• Blue-and-Orange Morality: Assuming Moguro isn't just plain evil, albeit a very friendly form, he is most certainly operating by a different set of standards than most people.
  • Break the Haughty: Moguro really doesn't like it when his customers start getting cocky from his help. When they do get cocky, he makes sure they suffer.
  • Central Theme: Loneliness. Moguro tends to target people who are isolated from society in one way or another as their desperation for help or company makes them easy to sway as "clients."
  • Cerebus Syndrome: Cutting is the first story that establishes that dealing with Moguro can have very lethal outcomes. Previously, a man could drive a truck into a hotel without causing any casualties.
  • Cheshire Cat Grin: He is always smiling that unnatural smile that shows his full set of chompers.
  • Crapsaccharine World: The setting is colorful and cartoony like any other Fujio manga series, but it's bogged down by many of the difficulties of the real world. In fact, the foibles of society are sometimes integral to the downfall of certain characters such as two office workers who have to quit their jobs in The May Blues because their peers can't respect that they knit as a hobby.
  • Cruel Twist Ending: Most of the story will end with Moguro's customers and/or their colleague suffering from his handy work after thinking they're in the clear.
  • Deal with the Devil: Some of Moguro's conditions are so reasonable, you'll wonder why anyone would ever break them in the first place. Others... much less so. That's when they fall into this trope.
  • Did We Just Have Tea with Cthulhu?: Downplayed. Moguro is more of a Humanoid Abomination than an Eldritch Abomination, but this trope is still in effect since he's genuinely friendly (despite his intentions) and he'll often treat clients to a meal or some drinks before offering them his services. Just don't make the mistake of treating him to drinks. Chances are, he'll drink you under the table and then leave you with the bill.
  • Dirty Old Man: One episode of the original run had Moguro corrupt an elderly gentleman into becoming one of these. Despite this, the episode was overall one of the more light-hearted ones.
  • Disproportionate Retribution: Moguro's disapproval and disappointment when some of his clients breaks a promise, a deal, or just his trust is understandable, especially in cases where his help actually does make his client's life better. But when he strikes back, he usually goes overboard.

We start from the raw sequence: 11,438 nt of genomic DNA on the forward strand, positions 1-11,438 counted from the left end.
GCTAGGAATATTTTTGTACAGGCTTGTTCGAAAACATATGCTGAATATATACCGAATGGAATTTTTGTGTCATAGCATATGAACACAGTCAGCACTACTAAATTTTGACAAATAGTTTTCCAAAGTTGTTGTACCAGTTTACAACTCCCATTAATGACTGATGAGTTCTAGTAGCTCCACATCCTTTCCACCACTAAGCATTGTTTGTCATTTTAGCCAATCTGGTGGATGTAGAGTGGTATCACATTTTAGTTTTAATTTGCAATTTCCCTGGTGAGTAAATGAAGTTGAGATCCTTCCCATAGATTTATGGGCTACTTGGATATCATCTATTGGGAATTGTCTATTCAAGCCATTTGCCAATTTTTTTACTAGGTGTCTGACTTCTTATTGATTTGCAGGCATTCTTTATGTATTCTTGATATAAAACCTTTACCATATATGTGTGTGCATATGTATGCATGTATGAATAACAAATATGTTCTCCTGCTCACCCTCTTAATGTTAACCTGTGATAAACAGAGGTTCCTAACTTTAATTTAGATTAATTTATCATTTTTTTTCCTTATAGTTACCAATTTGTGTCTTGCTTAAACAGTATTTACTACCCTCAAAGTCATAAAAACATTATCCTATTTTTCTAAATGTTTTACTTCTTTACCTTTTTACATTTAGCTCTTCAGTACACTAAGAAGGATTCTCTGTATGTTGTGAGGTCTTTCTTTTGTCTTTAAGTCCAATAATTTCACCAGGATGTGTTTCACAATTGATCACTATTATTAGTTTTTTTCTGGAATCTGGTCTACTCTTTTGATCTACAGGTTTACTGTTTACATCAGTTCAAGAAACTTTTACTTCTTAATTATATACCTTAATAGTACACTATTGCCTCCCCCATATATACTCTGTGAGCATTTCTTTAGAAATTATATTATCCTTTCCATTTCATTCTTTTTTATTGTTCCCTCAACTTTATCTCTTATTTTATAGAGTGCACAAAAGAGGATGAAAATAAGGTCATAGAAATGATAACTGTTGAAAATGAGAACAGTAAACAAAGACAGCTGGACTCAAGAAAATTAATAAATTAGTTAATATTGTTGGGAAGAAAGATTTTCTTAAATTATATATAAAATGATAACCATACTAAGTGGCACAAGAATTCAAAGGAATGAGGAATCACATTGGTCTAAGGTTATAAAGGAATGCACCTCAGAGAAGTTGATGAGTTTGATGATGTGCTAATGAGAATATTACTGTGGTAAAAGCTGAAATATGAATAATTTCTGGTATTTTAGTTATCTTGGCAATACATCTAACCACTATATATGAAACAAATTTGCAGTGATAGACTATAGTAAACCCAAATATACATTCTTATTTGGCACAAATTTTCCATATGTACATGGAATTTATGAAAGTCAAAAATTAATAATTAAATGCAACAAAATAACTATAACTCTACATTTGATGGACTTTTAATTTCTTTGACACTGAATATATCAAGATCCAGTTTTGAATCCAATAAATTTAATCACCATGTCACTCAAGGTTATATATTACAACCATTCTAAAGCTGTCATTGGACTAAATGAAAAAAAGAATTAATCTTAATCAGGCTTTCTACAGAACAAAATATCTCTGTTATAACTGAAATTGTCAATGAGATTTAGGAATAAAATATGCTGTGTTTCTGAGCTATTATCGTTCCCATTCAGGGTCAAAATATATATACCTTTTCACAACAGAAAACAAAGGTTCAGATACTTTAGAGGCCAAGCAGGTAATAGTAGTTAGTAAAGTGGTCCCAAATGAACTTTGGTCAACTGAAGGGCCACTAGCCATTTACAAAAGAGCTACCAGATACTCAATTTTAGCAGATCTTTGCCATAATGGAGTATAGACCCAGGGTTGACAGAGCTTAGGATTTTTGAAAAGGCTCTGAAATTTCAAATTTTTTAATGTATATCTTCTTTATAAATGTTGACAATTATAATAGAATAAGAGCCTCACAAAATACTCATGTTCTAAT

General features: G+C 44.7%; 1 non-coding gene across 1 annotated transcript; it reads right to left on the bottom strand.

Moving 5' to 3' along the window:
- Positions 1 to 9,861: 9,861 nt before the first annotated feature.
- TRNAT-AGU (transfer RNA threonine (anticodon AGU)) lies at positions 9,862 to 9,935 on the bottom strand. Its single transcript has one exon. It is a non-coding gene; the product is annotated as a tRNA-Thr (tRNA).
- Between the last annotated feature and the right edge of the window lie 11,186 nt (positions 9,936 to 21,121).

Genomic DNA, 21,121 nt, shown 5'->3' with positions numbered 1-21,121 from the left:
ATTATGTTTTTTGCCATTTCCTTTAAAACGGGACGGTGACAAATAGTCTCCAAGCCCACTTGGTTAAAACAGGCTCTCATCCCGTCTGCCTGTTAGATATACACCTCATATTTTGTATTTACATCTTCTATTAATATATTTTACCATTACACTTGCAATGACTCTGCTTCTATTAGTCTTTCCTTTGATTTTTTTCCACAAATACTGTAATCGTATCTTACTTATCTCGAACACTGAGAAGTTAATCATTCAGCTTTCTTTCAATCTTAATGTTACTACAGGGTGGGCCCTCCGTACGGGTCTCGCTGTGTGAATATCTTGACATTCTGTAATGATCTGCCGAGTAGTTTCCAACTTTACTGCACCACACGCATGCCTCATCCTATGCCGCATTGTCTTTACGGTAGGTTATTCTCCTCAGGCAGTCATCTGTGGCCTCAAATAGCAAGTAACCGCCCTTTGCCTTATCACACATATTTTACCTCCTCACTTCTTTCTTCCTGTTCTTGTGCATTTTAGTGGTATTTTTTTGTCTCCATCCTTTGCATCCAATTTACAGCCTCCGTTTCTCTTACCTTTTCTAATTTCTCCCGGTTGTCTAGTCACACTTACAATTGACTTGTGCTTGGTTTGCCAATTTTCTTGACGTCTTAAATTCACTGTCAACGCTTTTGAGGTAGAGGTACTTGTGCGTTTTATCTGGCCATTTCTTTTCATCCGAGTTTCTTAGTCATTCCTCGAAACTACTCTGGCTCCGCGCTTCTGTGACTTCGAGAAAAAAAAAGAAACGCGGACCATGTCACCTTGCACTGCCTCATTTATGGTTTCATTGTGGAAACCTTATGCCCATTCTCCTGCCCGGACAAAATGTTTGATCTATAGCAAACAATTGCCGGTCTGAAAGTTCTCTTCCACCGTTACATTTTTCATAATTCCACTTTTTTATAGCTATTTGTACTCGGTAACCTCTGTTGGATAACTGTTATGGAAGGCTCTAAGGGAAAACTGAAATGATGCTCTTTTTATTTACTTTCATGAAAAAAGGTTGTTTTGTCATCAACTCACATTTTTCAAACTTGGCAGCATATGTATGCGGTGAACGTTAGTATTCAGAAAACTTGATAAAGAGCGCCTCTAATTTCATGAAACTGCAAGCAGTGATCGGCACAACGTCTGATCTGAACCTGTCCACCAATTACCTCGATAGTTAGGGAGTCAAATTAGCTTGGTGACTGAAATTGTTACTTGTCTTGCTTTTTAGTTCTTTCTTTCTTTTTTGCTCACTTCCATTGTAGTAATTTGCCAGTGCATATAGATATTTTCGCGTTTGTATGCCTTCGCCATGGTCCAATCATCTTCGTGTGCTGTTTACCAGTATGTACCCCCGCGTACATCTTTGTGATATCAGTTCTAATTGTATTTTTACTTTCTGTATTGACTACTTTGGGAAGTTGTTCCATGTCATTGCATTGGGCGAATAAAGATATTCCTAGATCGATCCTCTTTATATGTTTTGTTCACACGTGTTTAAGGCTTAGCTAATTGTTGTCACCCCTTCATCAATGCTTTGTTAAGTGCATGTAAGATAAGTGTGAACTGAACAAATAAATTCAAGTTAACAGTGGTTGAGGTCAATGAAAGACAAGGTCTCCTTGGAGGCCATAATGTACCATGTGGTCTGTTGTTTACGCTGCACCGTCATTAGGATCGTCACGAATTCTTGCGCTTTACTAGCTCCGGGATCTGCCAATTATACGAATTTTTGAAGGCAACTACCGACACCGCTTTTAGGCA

• Driven to Madness: Happens to many of Moguro's clients. Sometimes it's because they get too obsessed with whatever he gave them, sometimes it's the effect of him DONing them, and sometimes it's a mix of both.
  • Drives Like Crazy: Mr. Uranari isn't a very good driver and was still in the middle of trying to earn his driver's license when he caught Moguro's attention. After getting him nice and drunk, Moguro "encourages" Uranari to engage in a reckless joyride with a stolen big rig truck, resulting in several traffic accidents, enormous amounts of property damage, and his own arrest by gunpoint.
  • Early Installment Weirdness: While the franchise is famous for its grounded and timeless moral messages, many of the "lessons" of the earlier chapters and episodes can easily be summed up as, "Don't trust Moguro."
  • Eerie Pale-Skinned Brunette: Moguro's skin is notably several shades lighter than most other characters.
  • Expy: Moguro is Fujiko Fujio A's own Doraemon. Except he is not a robot but a human who humiliates people.
    • Whether intentional or not Moguro bares a striking resemblance to Mr. Smith from The Twilight Zone’s episode Printer’s Devil. They both have consistent smiling grins, habits of ruining other people’s lives, and have humorous obsessions with souls.
  • Even Evil Has Standards: Moguro seemed to be genuinely distressed when it looks like Deyashiro was contemplating suicide via drowning (he was actually just admiring the view). Moguro tried to grab hold of him to keep him from falling and was visibly relieved when he "saved" him. He also won't let potential clients get injured... at least not until he can set them up properly. Episode 7A of NEW shows even Moguro can feel regret, as he opines briefly on how he ruined a happily married man's life out of boredom.
  • Evil Has a Bad Sense of Humor: Moguro finds humor in what most people would think is tragic.
  • Evil Laugh: They don't call him "The Laughing Salesman" for nothing.
  • Fan Disservice: It's only for a few seconds, but in NEW, you can see Moguro's pasty white ass when he gets out of a hot spring.
  • The Gambling Addict: Several of Moguro's customers have this problem and he takes advantage of it.
    • In Episode 10 of the original, Moguro helps a college student named Nakayama, who gambles a lot on horse races but has bad luck. Moguro helps him by telling him to which horse to gamble on and he's always correct. When Nakayama asks Moguro to help him one last time, Moguro agrees on the condition that he agrees to quit gambling afterward. When Nakayama brags to his friend on how he'll never lose with Moguro's help and agrees to gamble for a gangster, Moguro saw the whole thing and decides to screw over Nakayama by not showing up until Nakayama bets all the money while he waits for him to come.
  • "Gift of the Magi" Plot: "Tonight's Another Awesome Night" in Episode 6B of NEW ends with a variant on this. Having thought his girlfriend was leaving him because of his night-owl ways, Doraki begs Moguro to give him another chance and "make him a real morning person." Moguro agrees... and Doraki's girlfriend arrives, dolled up for her new nighttime job at a hostess club, just after he lights the incense for presumably the final time.
  • Giving Someone the Pointer Finger: Moguro occasionally does this. You do NOT want this to happen, since chances are that he is pissed at you.